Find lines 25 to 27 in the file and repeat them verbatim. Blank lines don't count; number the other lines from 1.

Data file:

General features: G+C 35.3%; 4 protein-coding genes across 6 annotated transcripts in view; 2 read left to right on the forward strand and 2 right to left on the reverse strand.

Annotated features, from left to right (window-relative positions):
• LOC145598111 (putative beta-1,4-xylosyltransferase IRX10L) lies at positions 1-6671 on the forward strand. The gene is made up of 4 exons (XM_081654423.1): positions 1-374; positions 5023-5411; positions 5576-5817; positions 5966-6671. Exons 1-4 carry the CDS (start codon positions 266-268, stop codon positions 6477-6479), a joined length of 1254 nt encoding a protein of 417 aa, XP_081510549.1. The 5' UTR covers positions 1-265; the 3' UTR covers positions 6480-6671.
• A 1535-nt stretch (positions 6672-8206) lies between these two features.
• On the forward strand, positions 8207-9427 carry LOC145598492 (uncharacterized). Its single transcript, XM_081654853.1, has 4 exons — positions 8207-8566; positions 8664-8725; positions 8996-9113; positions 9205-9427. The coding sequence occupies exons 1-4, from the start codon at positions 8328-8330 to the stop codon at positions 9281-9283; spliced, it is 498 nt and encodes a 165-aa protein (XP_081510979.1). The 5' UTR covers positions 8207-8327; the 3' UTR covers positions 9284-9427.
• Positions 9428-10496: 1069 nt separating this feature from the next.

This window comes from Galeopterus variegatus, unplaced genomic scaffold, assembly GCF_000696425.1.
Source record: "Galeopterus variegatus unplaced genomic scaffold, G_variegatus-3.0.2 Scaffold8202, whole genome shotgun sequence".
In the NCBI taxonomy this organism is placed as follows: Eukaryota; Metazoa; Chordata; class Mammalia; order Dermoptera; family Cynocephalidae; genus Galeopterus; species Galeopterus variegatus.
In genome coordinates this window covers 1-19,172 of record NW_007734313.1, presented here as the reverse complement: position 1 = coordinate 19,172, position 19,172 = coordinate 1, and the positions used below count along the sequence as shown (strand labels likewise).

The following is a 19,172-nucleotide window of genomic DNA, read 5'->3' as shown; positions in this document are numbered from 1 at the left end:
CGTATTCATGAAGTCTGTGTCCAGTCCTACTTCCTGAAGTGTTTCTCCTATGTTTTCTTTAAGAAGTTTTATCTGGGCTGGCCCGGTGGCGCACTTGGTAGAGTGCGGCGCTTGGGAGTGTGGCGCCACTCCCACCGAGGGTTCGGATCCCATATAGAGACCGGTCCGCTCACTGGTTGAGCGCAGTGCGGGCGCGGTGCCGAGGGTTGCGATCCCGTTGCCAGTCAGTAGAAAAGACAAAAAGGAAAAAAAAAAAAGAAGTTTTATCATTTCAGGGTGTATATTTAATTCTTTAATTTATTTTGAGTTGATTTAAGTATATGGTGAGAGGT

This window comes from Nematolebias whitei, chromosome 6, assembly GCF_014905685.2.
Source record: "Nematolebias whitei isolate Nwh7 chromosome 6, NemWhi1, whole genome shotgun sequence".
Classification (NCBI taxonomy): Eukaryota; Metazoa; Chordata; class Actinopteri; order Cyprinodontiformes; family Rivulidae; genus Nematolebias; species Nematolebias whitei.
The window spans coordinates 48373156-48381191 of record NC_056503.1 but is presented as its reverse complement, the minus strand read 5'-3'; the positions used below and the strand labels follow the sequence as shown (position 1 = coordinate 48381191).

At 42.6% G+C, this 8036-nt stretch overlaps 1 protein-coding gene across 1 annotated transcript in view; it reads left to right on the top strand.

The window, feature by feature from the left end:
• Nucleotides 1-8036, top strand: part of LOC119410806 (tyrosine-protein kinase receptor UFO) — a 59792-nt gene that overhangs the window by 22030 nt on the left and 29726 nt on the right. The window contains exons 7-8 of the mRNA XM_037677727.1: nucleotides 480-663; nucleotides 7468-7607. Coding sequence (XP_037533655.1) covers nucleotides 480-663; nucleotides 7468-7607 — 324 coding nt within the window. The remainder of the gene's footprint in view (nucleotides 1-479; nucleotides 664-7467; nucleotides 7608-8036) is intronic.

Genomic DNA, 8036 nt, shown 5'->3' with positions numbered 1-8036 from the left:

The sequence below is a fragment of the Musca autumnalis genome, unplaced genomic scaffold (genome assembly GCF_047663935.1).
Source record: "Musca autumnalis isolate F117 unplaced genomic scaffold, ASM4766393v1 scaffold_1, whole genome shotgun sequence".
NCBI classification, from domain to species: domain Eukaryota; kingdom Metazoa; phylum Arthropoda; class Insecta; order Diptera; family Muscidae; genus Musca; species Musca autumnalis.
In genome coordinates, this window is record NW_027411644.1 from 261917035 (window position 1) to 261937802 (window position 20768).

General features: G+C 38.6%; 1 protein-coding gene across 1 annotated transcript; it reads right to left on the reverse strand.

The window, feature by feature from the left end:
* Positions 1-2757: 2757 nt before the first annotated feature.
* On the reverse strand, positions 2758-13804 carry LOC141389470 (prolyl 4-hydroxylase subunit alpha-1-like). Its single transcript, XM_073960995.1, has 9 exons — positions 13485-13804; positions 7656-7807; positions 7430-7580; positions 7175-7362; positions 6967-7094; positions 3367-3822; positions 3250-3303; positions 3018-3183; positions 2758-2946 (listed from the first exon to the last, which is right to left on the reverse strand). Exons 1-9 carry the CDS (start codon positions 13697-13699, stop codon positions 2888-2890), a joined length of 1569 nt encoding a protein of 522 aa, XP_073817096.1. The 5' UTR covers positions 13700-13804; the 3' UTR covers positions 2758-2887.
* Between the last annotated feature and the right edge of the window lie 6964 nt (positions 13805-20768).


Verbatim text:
General features: G+C 38.6%; 1 protein-coding gene across 1 annotated transcript; it reads right to left on the reverse strand.

The window, feature by feature from the left end:
* Positions 1-2757: 2757 nt before the first annotated feature.